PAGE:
I’m still sorry, Mr. Johnson…
Yesterday, when I wrote the post about Andy Williams‘ passing, I included the YouTube version of his Born Free. For the remainder of the day, I thought of the tympani score for that piece–a focal point of our SCHS concert band spring concert in 1968. Providing that dramatic drum intro was my responsibility. And, as I recall, I made great noise with equally great uncertainty as to pitch. And for that, Melvin Johnson, I am still sorry, 45 years after the fact.
There are students to whom the mysteries of music are revealed in sweet sequence. I am not one of them. I simply wanted to be in the band. I wanted to be with my friends. Marilyn, Marvin and Steve on cornet. Doris, Linda, Barb and Teresa on flute. Dottie and Bonnie on clarinet. David on tuba. Gary on sax. Glenda and Alan…memory search underway. Jill, David and John on drums. (You had already graduated, Dennis.) And I wanted to be surrounded by something beautiful at a time when I felt so much the opposite.
Actually, the best I can say is that I never broke one of the expensive tympani drum heads. And I am not calling you out, Bob and Randy. I’m simply saying, I didn’t. 😉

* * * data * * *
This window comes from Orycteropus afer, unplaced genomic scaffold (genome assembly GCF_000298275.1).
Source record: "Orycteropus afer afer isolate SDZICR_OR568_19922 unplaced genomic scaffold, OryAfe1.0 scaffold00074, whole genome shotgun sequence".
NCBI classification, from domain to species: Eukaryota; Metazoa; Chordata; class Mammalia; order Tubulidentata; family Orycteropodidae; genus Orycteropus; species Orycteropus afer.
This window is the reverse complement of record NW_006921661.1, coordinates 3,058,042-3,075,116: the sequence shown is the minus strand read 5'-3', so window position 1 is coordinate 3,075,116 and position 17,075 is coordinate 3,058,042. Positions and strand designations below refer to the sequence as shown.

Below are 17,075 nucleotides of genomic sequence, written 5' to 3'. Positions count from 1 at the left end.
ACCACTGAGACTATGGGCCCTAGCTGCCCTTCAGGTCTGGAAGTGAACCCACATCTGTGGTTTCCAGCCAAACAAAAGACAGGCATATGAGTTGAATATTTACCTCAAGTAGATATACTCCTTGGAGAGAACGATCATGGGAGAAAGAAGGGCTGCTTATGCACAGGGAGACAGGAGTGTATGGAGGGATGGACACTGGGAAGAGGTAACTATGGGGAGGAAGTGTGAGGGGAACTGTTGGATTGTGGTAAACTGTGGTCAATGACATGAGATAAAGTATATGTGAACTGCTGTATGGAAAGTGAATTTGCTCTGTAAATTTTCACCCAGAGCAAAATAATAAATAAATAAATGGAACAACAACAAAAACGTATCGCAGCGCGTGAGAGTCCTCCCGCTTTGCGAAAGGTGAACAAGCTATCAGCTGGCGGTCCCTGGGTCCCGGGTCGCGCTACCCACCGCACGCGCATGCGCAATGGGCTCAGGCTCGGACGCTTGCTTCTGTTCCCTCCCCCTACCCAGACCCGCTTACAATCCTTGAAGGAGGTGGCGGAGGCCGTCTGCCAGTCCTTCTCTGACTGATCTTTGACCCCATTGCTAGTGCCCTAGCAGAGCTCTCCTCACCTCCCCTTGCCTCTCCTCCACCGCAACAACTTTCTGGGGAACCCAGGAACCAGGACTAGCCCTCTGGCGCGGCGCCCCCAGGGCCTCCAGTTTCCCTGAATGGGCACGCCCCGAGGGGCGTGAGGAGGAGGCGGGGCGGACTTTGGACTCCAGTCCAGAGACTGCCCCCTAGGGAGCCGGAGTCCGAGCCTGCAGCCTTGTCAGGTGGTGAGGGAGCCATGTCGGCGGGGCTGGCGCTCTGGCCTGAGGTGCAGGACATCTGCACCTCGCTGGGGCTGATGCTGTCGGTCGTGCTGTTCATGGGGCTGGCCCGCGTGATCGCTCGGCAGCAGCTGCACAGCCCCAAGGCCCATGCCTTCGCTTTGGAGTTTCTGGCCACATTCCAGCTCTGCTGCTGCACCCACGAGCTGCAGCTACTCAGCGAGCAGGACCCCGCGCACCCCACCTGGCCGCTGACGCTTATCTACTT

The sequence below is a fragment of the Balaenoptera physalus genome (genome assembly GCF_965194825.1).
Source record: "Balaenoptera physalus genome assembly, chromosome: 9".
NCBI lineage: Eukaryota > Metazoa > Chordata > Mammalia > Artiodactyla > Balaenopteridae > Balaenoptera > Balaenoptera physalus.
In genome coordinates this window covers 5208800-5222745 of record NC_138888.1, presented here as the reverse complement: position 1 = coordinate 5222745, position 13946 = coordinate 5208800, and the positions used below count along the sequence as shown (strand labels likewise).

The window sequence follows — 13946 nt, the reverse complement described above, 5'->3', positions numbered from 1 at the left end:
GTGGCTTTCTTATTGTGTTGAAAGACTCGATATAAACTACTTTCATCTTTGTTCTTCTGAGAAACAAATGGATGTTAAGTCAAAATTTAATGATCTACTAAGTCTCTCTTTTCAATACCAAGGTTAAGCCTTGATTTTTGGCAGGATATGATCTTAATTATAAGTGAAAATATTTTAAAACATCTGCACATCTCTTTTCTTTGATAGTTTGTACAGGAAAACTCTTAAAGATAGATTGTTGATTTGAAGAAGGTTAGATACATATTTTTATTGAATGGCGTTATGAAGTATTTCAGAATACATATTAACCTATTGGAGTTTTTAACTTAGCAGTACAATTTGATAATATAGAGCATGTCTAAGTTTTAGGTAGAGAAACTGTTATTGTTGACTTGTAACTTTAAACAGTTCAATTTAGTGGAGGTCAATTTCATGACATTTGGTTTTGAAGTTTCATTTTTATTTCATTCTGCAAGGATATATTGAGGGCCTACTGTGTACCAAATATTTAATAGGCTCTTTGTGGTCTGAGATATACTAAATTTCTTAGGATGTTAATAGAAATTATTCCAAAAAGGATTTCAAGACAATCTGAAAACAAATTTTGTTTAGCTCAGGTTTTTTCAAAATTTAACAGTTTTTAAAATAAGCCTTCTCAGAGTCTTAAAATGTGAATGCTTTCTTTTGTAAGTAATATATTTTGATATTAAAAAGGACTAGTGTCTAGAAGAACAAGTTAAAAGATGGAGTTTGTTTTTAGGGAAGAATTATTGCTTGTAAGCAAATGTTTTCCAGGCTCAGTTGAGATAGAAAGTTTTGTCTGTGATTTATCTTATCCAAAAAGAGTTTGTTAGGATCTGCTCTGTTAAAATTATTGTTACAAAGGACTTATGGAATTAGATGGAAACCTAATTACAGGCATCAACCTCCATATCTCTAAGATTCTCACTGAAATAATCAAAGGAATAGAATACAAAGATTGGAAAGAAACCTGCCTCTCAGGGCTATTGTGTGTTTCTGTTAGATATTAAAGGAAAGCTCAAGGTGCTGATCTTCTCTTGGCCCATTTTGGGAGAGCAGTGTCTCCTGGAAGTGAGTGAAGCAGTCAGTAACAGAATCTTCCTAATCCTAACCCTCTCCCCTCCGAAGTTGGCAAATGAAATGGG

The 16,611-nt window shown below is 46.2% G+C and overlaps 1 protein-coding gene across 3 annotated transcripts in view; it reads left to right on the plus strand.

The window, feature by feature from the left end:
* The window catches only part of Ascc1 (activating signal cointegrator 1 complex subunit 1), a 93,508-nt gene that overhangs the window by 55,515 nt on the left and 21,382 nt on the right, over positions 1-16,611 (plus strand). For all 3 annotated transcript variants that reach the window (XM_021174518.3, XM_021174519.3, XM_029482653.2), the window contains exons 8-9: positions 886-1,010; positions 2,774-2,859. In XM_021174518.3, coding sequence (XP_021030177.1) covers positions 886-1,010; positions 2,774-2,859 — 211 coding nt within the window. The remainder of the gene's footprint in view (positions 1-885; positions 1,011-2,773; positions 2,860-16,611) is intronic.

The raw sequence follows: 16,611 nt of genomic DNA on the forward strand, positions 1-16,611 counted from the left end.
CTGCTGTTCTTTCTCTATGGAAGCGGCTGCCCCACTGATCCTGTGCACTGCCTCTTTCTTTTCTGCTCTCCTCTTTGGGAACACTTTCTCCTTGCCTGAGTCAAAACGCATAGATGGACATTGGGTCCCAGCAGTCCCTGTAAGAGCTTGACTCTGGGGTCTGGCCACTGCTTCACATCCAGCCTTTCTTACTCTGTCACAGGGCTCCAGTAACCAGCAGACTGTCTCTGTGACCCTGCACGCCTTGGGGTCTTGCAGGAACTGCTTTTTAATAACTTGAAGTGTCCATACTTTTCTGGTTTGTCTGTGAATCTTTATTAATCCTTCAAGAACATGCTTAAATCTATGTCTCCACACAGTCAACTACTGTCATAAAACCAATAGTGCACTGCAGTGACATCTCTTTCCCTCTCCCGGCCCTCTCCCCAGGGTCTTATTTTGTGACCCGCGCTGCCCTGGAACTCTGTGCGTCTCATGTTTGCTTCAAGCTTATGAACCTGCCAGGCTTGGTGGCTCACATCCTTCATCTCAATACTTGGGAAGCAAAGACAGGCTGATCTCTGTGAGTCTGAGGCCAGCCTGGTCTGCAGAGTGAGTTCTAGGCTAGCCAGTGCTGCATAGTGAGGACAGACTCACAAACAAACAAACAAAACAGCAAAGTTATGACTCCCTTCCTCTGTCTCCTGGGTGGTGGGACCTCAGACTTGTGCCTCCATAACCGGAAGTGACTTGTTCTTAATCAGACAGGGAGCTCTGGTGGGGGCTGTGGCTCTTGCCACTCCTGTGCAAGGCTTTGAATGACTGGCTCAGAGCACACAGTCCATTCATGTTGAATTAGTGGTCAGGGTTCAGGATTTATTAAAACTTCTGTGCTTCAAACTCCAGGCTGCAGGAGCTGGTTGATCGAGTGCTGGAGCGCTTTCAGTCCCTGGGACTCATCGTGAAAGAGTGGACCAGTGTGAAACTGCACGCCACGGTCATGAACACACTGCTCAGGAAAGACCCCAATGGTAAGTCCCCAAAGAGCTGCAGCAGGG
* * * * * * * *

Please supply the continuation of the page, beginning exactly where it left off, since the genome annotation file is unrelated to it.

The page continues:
The power that music programs play in our young lives came back, forte and grandissimo, with a story in yesterday’s Denver Post. Seems the Mr. Holland’s Opus Foundation has, with some help from local entities, granted $4000 in instruments to one of our area high schools.
I understand budgets are tight. But in my brain, the arts are not extras. They teach math and science. They teach persistence and discipline. They teach us to show up on time, prepared–as best we can be–and put what we’ve learned on the line.
And not to chew gum.
Sorry about that, too. 😉